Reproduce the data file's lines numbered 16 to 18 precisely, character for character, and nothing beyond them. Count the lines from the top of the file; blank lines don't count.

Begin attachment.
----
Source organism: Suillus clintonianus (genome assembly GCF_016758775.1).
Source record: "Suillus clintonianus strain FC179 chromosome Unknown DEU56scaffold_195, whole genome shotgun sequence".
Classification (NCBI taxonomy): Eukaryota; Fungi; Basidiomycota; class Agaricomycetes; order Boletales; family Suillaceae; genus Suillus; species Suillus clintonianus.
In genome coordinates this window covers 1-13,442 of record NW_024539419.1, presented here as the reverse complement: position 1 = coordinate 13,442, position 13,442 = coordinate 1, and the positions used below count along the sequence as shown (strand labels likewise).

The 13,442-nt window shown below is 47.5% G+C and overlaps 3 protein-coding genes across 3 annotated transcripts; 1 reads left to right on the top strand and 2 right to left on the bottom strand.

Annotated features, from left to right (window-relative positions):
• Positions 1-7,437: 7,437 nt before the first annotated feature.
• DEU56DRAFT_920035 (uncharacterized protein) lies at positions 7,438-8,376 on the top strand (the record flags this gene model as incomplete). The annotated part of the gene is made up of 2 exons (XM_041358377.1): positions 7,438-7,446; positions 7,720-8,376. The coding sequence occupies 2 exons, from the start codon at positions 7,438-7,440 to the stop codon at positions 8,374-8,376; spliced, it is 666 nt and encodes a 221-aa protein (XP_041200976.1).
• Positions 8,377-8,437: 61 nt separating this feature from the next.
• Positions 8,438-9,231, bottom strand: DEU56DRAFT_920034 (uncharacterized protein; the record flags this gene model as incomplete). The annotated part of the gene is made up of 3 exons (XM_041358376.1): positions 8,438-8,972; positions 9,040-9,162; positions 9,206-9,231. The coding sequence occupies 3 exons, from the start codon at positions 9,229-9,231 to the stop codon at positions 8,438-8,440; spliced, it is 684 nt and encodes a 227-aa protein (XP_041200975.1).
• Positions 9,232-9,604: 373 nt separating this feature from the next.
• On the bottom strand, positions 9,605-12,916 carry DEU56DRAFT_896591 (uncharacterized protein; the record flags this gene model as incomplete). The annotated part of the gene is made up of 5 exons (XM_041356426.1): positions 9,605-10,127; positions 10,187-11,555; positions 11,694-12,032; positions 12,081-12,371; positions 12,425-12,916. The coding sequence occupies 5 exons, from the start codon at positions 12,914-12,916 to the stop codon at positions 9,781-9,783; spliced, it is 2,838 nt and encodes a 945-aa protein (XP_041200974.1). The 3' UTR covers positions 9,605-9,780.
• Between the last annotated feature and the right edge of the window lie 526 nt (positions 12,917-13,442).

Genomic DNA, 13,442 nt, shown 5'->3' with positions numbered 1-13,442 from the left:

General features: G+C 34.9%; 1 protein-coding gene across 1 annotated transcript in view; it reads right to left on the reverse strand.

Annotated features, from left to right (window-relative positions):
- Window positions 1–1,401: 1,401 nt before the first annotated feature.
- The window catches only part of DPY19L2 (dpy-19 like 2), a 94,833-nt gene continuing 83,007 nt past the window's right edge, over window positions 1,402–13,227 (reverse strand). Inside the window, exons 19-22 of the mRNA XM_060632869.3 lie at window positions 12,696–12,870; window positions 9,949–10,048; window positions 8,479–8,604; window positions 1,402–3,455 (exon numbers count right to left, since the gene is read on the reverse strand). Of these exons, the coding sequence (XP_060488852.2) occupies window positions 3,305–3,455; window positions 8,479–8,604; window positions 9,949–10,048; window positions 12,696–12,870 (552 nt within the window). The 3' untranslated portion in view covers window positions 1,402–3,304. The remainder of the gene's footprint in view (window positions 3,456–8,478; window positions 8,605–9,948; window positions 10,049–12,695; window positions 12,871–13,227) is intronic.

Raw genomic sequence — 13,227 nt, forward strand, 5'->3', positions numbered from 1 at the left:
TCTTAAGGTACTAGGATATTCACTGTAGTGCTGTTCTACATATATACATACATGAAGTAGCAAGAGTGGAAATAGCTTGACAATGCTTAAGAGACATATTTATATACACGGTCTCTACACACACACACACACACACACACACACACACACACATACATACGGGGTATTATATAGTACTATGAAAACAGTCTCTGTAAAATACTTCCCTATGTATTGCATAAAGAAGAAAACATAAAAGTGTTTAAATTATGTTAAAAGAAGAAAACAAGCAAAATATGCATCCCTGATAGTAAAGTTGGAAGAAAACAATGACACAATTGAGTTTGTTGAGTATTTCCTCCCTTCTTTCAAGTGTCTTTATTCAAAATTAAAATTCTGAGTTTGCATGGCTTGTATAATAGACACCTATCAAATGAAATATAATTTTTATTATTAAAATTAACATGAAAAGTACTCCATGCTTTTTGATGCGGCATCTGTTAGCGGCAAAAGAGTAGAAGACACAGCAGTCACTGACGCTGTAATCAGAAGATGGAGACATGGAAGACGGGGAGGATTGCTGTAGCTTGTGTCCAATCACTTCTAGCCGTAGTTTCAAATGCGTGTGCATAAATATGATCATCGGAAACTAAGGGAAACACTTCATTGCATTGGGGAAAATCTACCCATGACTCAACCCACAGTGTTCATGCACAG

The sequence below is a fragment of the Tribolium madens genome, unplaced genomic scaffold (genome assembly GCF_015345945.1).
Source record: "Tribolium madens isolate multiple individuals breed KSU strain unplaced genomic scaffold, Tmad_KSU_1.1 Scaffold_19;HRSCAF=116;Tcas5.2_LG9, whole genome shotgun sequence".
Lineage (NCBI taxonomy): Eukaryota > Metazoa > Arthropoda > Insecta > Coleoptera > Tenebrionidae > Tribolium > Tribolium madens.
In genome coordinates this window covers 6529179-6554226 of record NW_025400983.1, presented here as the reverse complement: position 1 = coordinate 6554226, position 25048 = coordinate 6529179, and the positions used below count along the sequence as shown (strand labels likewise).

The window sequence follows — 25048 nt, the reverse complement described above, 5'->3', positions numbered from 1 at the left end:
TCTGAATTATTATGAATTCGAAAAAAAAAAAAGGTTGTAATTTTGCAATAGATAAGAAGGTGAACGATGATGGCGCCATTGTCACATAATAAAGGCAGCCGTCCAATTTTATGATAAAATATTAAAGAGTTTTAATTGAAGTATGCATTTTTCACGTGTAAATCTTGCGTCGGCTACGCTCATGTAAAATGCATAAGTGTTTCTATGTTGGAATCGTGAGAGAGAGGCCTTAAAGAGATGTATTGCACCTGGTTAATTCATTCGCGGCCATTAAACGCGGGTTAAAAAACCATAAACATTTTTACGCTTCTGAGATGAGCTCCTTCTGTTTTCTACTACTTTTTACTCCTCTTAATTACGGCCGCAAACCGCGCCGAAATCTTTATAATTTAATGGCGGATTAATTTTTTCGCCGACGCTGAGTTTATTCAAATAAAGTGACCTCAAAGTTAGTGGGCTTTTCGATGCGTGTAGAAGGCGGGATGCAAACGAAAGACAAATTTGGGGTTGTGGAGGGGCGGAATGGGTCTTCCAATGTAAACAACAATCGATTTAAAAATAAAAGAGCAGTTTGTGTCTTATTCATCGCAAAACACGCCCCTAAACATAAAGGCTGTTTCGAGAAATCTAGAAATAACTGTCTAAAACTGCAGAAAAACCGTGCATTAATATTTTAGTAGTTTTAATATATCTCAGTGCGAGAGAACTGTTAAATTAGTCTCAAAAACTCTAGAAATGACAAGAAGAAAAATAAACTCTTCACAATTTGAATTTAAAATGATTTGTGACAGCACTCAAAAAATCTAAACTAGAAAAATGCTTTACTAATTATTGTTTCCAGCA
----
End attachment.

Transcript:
Annotated features, from left to right (window-relative positions):
- Window positions 1–1,401: 1,401 nt before the first annotated feature.
- The window catches only part of DPY19L2 (dpy-19 like 2), a 94,833-nt gene continuing 83,007 nt past the window's right edge, over window positions 1,402–13,227 (reverse strand). Inside the window, exons 19-22 of the mRNA XM_060632869.3 lie at window positions 12,696–12,870; window positions 9,949–10,048; window positions 8,479–8,604; window positions 1,402–3,455 (exon numbers count right to left, since the gene is read on the reverse strand). Of these exons, the coding sequence (XP_060488852.2) occupies window positions 3,305–3,455; window positions 8,479–8,604; window positions 9,949–10,048; window positions 12,696–12,870 (552 nt within the window). The 3' untranslated portion in view covers window positions 1,402–3,304. The remainder of the gene's footprint in view (window positions 3,456–8,478; window positions 8,605–9,948; window positions 10,049–12,695; window positions 12,871–13,227) is intronic.